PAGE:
1980 was a big year. Using what he had learnt with the Raven project, Greg designed and built a totally new design of A-Class Catamarans. This was probably the first of many A-Class catamaran designs that would eventually become internationally known as the “AUSCAT” A-Class. It was also in 1980 that he had his first taste of international competition, when the A-Class World Championships came to Sydney. He finished 3rd. This was the year the aluminum wing mast had made its debut on the A-Class scene.
The following year Greg put a wing mast onto this same boat and won the A-Class National titles. The same boat accompanied Greg on his first overseas experience in 1982; when he traveled to Cesenatico, Italy, for the A-Class World Titles. He finished 3rd - again.
Also in 1980, with the help of a government decentralisation grant, he built the first part of the existing factory in Long Gully, Bendigo. This was extended in 1988 and again in 2002 to the current structure.
In 1981, Jim Boyer shifted to Bendigo and very good friends with Greg. Over the next three to four years, they spent many hours sharing their dream of designing and building the “ultimate” cat. Many a bottle of port was consumed as they discussed the pros and cons of various hull and foil shapes and construction techniques (often into the early hours).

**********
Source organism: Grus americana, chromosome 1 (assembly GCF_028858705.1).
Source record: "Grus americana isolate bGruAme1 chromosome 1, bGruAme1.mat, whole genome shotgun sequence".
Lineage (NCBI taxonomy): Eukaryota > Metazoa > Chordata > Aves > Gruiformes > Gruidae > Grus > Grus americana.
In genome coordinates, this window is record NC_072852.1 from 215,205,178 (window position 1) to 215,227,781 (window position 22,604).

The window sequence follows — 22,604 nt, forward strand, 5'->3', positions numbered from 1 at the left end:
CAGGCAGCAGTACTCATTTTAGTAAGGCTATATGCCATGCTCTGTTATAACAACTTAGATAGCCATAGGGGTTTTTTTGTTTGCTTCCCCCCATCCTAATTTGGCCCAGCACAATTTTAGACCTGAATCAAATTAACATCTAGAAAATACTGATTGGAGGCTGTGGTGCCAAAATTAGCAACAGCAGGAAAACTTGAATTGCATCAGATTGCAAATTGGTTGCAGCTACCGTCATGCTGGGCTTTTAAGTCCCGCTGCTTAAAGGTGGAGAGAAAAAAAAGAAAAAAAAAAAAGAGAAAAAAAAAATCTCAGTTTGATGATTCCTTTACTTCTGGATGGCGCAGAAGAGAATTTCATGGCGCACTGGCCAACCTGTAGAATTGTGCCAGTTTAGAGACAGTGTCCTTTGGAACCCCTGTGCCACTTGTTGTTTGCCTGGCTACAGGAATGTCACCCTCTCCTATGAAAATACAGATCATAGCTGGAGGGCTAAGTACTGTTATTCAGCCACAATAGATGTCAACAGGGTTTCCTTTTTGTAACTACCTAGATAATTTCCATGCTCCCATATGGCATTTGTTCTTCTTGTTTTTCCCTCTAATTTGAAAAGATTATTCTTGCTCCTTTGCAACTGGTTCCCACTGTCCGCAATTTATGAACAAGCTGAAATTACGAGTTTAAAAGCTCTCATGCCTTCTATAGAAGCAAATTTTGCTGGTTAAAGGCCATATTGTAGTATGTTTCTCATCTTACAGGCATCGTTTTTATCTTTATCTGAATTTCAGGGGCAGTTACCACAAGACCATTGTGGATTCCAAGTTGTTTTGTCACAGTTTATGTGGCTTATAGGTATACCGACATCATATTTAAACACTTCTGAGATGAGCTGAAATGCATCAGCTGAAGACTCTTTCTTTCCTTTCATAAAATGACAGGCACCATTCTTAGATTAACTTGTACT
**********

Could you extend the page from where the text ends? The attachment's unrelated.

In 1983, while he was still working as a teacher, Jim started building the A-Class hulls in a shed in his backyard. It was in this shed that Jim started experimenting with various construction techniques.
One of the boats Jim built was for Greg’s brother, Allan, who took the boat to the world titles in New Zealand in February 1984, and won. Of course, Greg came 3rd again. In 1985, Jim resigned from teaching and commenced building boats as a full time business – Boyer Fibercraft.
By mid-1985 Jim had built a number of AUSCAT A-Class catamarans and a number of these boats made it across to the world titles held at Long Beach, USA. Greg, Jim and Allan (Greg’s brother) were amongst the Australian competitors that made the 24 hour flight to compete. Allan again won the title, with Greg this time in second place. Greg remembers the flight over as the time that he and Jim designed the "ultimate 16’ catamaran".